Steuben Glass – A Phoenix Rising?

During a prior retrospective on the life and art of Canadian glass sculptor James Houston published here at Boha, the subject of Steuben glass naturally arose; namely, that the firm, once reputed to produce the clearest crystal on Earth, had closed its doors—presumably forever—in 2011. However, what appeared to be yet another sad end to a once-distinguished producer of art glass, ushered in by a combination of economic turmoil and mismanagement, may as yet open to a bright new chapter: In 2015, Steuben will be revamping a portion of its historic design range and adding to it in in a highly selective manner in order to help support the illustrious Corning Museum of Glass.

Steuben glass

The Rise of Steuben Glass

This year will certainly not be the first time Steuben Glass has reinvented itself; throughout its 108-year history, the firm moved from producing iridescent glass which rivaled that of its main competitor, Tiffany Glass, to creating matchless clear crystal vases, urns, and dinnerware, to pushing the boundaries of luxury art glass sculpture.

Steuben glassworks began in 1903 when Thomas Hawkes, a glass engraver, and Frederic Carder, an English glassmaker who specialised in colourful Art Nouveau glass, struck up a partnership. Carder was every bit as devoted to mastering the properties and possibilities of glass as the other glass heavyweights of his day, experimenting until he created a new form of iridescent glass which he named “Aurene”. While some saw Aurene glass as an attempt to replicate Tiffany’s wildly popular Favrile style, others viewed it as a distinct entity; where Favrile was rather dense and dark in nature, Aurene was light and lustrous, capitalising on the public’s desire for objects that would help to accentuate the sparse indoor lighting of their homes.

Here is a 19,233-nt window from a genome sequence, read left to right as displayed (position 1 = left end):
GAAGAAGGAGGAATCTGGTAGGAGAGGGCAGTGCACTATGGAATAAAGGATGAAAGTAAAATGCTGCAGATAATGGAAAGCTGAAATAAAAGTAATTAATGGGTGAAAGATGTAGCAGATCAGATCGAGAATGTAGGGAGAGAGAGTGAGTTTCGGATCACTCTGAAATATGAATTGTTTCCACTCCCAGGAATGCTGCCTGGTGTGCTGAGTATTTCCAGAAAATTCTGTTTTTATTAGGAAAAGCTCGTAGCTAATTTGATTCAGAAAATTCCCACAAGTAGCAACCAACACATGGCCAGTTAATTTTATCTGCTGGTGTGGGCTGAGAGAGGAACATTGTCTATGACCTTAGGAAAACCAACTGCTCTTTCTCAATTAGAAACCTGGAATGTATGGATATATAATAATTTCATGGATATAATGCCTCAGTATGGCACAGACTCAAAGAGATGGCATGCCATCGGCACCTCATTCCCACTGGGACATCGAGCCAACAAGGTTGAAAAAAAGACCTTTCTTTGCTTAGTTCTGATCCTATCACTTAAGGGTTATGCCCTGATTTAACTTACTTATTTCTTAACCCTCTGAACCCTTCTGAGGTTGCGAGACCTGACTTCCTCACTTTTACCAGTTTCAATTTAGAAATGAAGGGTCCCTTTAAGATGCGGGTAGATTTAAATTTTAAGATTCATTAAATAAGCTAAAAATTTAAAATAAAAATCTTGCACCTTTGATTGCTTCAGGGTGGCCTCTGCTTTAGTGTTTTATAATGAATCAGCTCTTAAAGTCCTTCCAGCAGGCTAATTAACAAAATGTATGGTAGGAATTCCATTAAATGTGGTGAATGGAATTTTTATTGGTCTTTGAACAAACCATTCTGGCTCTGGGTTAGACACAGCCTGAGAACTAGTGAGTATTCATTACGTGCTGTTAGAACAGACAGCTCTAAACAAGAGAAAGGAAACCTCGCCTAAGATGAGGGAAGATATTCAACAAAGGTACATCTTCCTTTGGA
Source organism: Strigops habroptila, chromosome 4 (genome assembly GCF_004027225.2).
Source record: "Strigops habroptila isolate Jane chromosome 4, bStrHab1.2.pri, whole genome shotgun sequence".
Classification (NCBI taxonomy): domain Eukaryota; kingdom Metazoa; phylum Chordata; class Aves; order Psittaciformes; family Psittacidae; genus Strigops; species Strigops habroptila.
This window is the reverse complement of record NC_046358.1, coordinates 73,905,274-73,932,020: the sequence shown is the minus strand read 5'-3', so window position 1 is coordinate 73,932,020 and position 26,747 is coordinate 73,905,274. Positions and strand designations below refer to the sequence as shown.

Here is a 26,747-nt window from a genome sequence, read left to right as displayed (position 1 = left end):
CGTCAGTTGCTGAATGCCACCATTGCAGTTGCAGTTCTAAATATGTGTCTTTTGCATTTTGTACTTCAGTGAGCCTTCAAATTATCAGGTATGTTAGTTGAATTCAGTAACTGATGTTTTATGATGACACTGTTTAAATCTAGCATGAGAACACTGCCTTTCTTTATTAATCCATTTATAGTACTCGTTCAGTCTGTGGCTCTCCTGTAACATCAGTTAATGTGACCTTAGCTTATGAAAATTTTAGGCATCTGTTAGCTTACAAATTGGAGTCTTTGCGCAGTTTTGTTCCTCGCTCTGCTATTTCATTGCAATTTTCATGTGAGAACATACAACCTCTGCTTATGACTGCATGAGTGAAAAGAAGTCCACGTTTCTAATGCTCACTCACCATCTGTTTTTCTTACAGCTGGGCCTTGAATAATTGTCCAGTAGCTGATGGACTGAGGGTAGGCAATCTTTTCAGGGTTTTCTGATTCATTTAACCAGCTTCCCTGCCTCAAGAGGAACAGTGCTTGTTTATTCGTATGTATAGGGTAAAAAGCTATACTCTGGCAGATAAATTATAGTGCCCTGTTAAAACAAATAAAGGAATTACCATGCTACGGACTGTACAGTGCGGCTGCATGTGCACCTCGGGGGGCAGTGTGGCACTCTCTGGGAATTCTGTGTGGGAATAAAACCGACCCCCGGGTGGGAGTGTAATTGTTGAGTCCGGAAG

Steuben Aurene Glass Shade

While Aurene was granted a patent in 1904, officially marking it as unique, Tiffany nevertheless filed a lawsuit against Steuben for “copying” its line. The case was, of course, ultimately shelved after Carder made the succinct observation that the Bohemians had been creating iridescent glass since the middle of the 19th century, long before Tiffany’s own 1894 patent. Carder also used dramatically different designs: Where Favrile’s forms and surface decorations followed the organic and naturalistic aesthetic of Art Nouveau, Steuben always leaned toward a cleaner and more classical look.

With that dispute resolved, Steuben’s Aurene glass was free to ascend to the heights of early 20th-century consumer demand. Among the most popular hues were gold (sometimes paired with white or shades of green or red) and blue. The latter often came in the form of elegant vases with concave bodies and ruffled rims, or later (during the 1910s) in the form of tall Egyptian-style vases with collared necks and high shoulders.

By 1918, the firm was feeling the effects of World War I; both the rationing of lead and the economic downturn that arose from the war threatened the survival of Steuben Glass, forcing Hawkes and Carder to sell it to nearby Corning Glassworks, whereafter it became a division of the larger company.

Steuben Glass Lamp